A Guide to Spice Blending

The status of spice knowledge in the Western world has been entirely flabbergasting. The fact that no one in the West—in print or in person—has yet provided anyone else with so much as a theoretical framework around which to base a rigorous spice blending technique is shameful. It is, after all, not just important which spices you add to a dish, but also in what proportions. To date, everything where spices are concerned is entirely ad hoc; literally, chefs standing around, tasting their dishes and thinking, “I guess this could use a bit of clove.” I’ve searched and there is literally not much more available than lone chefs guided by vague tradition and his or her own subjective taste.

The Cheap Tricks of Delicious Cooking

Although cooking great food is really about science, art and intuition, cooking really good food often isn’t much more than collecting a handful of what I call cheap tricks. A cheap trick is generally some sort of exceptionally useful cooking technique or rule of thumb that I’ve uncovered during my culinary journey. It’s cheap because…

A Brief Introduction to Tacos

Tacos are a complicated game and what separates the bad from the good from the truly exceptional is going to basically turn on three things, by my view: The tortilla itself, the overall balance of tastes and what I call “mindful contrasts” within the taco filling and between the filling and the tortilla. What I…

Three Soup Recipes: A Practical Education on Balance

Soups from across East Asia are universally delightful treats and what I miss the most from my travels there. Although they often differ in the specifics of how they’re prepared, they generally start with animal bone broth; share the same base aromatics of onion, garlic and ginger; include a bit of picante and some form of umami. Really, this breaks down to making a bone broth (below, I use chicken but virtually any livestock bones will do), infusing the base aromatics and then finishing the broth for nuance.

Wu Xing: Your Guide to Balanced Taste

The traditional Chinese conceptual framework of Wu Xing (五行), which roughly translates as “Five Elements” and is rooted in Taoist philosophy, has not only influenced East Asian cultures across China, Japan, Korea and throughout Southeast Asia, but has been applied to seemingly disparate fields of study including, but not limited to, traditional forms of medicine,…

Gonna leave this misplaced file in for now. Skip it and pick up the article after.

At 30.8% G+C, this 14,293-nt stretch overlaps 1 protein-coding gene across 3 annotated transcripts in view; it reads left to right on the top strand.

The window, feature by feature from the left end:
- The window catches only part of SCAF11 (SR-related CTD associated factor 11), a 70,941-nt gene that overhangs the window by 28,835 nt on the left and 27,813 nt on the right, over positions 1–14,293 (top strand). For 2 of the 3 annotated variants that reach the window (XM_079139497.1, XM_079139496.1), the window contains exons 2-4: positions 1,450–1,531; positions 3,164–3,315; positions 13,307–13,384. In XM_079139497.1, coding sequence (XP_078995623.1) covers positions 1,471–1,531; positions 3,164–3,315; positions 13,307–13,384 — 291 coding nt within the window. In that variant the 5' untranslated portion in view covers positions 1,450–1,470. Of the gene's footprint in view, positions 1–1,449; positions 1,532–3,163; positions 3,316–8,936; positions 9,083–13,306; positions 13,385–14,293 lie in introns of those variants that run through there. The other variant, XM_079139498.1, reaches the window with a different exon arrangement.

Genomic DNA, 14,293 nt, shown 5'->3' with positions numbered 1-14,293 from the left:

Getting to Know Your Gut Or: How to Eat Better So You Don’t Die Early

To some extent, you could be forgiven for not knowing more about your microbiota, which has been best defined by researchers writing for the journal, Scientist, as “the ecological community of… microorganisms that literally share our body space.” In total, an adult human has roughly 100 trillion microorganism cells making up his or her microbiota. That…

The Modest Potato: Our Forgotten Friend

The appeal of potatoes has seemingly eroded over the last few decades. Once considered a savior of the working class, today the potato is credited with their undoing. With obesity and diabetes rates soaring, especially among working class people, the potato in all its processed forms is seen as a villain. To some extent, this…

A Simple Guide to the Potluck

From the holidays to summer parties, potlucks are a common practice to easing the burden of hosting large groups of people. Given that so many people are either incompetent cooks, thoughtless jerks or just plain lazy, often potlucks end up with too many chips, dessert and cheap beer and not enough genuinely delicious food. Be…

Everything You Need to Know About Garlic

Long ago, my mom used to tell me that you could make just about anything taste good with enough garlic. As with many things, my mother was exactly right. Today, when my friends come to me for cooking advice, I often tell them not to cook with garlic entirely. After all, you can’t really be…

10 Things To Improve Your Roasted Turkey

I don’t do lists. They go against everything I believe about reading and writing. But in this case, I want to be helpful and cognizant of the schedule of my readers during this very busy week (and holiday season). So here we are and without further ado. Don’t make a turkey.They’re the least delicious and…

On Miso, Briefly

Everyone is talking about miso these days—the Japanese salty fermented paste usually made from soybeans. Although the purported health benefits alone are headline grabbing on a weekly basis, I don’t wish to discuss or debate that here. At best, it appears medical science has a lot more to study before we can be certain of…

Galician-Style Grilled Octopus (With Easy and Vegetarian Preparation Options)!

The first time I had this Galician-style dish was many years ago in Sevilla. There, it was served with boiled potatoes and braised octopus. Although delicious, it was a bit too traditional. One problem that traditional cuisines often face is that they’re too rooted in tradition. That is to say, they could use some modern cooking techniques, informed by our contemporary understanding of food science. I’ve done that here.